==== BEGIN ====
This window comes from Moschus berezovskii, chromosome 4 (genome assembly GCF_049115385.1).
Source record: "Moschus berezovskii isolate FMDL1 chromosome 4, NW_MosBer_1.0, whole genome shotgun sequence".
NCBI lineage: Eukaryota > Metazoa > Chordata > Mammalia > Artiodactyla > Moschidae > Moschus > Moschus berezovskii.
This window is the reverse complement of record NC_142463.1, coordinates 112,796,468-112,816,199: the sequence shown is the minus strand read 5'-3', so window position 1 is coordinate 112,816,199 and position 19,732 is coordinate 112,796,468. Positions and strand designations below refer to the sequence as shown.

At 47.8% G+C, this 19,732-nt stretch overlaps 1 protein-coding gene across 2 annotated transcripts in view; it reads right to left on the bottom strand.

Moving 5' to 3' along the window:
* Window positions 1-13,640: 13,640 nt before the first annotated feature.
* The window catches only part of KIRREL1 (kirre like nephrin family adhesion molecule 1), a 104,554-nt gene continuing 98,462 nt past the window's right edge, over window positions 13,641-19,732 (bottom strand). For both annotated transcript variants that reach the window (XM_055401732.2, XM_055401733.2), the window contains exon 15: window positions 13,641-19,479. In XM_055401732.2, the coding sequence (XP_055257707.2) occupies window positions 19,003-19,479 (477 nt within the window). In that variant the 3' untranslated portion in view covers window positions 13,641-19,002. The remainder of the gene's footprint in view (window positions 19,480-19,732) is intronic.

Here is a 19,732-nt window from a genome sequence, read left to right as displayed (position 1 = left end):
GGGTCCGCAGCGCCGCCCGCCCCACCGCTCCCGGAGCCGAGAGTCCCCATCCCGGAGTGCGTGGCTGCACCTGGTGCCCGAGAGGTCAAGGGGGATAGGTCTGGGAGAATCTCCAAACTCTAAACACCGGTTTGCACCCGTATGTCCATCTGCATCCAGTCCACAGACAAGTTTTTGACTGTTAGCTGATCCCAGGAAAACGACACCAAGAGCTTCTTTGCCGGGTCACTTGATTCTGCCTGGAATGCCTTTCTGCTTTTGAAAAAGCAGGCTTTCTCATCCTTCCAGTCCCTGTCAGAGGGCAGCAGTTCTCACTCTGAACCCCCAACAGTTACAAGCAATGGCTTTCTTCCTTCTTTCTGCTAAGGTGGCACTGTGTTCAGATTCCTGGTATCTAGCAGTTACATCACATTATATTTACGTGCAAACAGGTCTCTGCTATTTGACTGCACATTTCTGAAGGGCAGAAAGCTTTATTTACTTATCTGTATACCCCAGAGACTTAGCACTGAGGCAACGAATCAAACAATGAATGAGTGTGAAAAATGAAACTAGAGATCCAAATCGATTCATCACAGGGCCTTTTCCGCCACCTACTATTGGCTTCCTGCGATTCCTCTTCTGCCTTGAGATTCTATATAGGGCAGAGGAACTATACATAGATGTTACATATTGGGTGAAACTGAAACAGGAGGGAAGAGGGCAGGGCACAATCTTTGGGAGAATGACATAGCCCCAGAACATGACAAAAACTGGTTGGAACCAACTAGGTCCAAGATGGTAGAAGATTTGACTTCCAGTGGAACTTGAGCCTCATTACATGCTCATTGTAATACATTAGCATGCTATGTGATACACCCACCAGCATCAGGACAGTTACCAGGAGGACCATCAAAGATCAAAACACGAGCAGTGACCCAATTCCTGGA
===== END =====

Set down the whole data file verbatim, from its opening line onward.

This window comes from Moschus berezovskii, chromosome 4 (genome assembly GCF_049115385.1).
Source record: "Moschus berezovskii isolate FMDL1 chromosome 4, NW_MosBer_1.0, whole genome shotgun sequence".
NCBI lineage: Eukaryota > Metazoa > Chordata > Mammalia > Artiodactyla > Moschidae > Moschus > Moschus berezovskii.
This window is the reverse complement of record NC_142463.1, coordinates 112,796,468-112,816,199: the sequence shown is the minus strand read 5'-3', so window position 1 is coordinate 112,816,199 and position 19,732 is coordinate 112,796,468. Positions and strand designations below refer to the sequence as shown.

At 47.8% G+C, this 19,732-nt stretch overlaps 1 protein-coding gene across 2 annotated transcripts in view; it reads right to left on the bottom strand.

Moving 5' to 3' along the window:
* Window positions 1-13,640: 13,640 nt before the first annotated feature.
* The window catches only part of KIRREL1 (kirre like nephrin family adhesion molecule 1), a 104,554-nt gene continuing 98,462 nt past the window's right edge, over window positions 13,641-19,732 (bottom strand). For both annotated transcript variants that reach the window (XM_055401732.2, XM_055401733.2), the window contains exon 15: window positions 13,641-19,479. In XM_055401732.2, the coding sequence (XP_055257707.2) occupies window positions 19,003-19,479 (477 nt within the window). In that variant the 3' untranslated portion in view covers window positions 13,641-19,002. The remainder of the gene's footprint in view (window positions 19,480-19,732) is intronic.

Here is a 19,732-nt window from a genome sequence, read left to right as displayed (position 1 = left end):
GGGTCCGCAGCGCCGCCCGCCCCACCGCTCCCGGAGCCGAGAGTCCCCATCCCGGAGTGCGTGGCTGCACCTGGTGCCCGAGAGGTCAAGGGGGATAGGTCTGGGAGAATCTCCAAACTCTAAACACCGGTTTGCACCCGTATGTCCATCTGCATCCAGTCCACAGACAAGTTTTTGACTGTTAGCTGATCCCAGGAAAACGACACCAAGAGCTTCTTTGCCGGGTCACTTGATTCTGCCTGGAATGCCTTTCTGCTTTTGAAAAAGCAGGCTTTCTCATCCTTCCAGTCCCTGTCAGAGGGCAGCAGTTCTCACTCTGAACCCCCAACAGTTACAAGCAATGGCTTTCTTCCTTCTTTCTGCTAAGGTGGCACTGTGTTCAGATTCCTGGTATCTAGCAGTTACATCACATTATATTTACGTGCAAACAGGTCTCTGCTATTTGACTGCACATTTCTGAAGGGCAGAAAGCTTTATTTACTTATCTGTATACCCCAGAGACTTAGCACTGAGGCAACGAATCAAACAATGAATGAGTGTGAAAAATGAAACTAGAGATCCAAATCGATTCATCACAGGGCCTTTTCCGCCACCTACTATTGGCTTCCTGCGATTCCTCTTCTGCCTTGAGATTCTATATAGGGCAGAGGAACTATACATAGATGTTACATATTGGGTGAAACTGAAACAGGAGGGAAGAGGGCAGGGCACAATCTTTGGGAGAATGACATAGCCCCAGAACATGACAAAAACTGGTTGGAACCAACTAGGTCCAAGATGGTAGAAGATTTGACTTCCAGTGGAACTTGAGCCTCATTACATGCTCATTGTAATACATTAGCATGCTATGTGATACACCCACCAGCATCAGGACAGTTACCAGGAGGACCATCAAAGATCAAAACACGAGCAGTGACCCAATTCCTGGA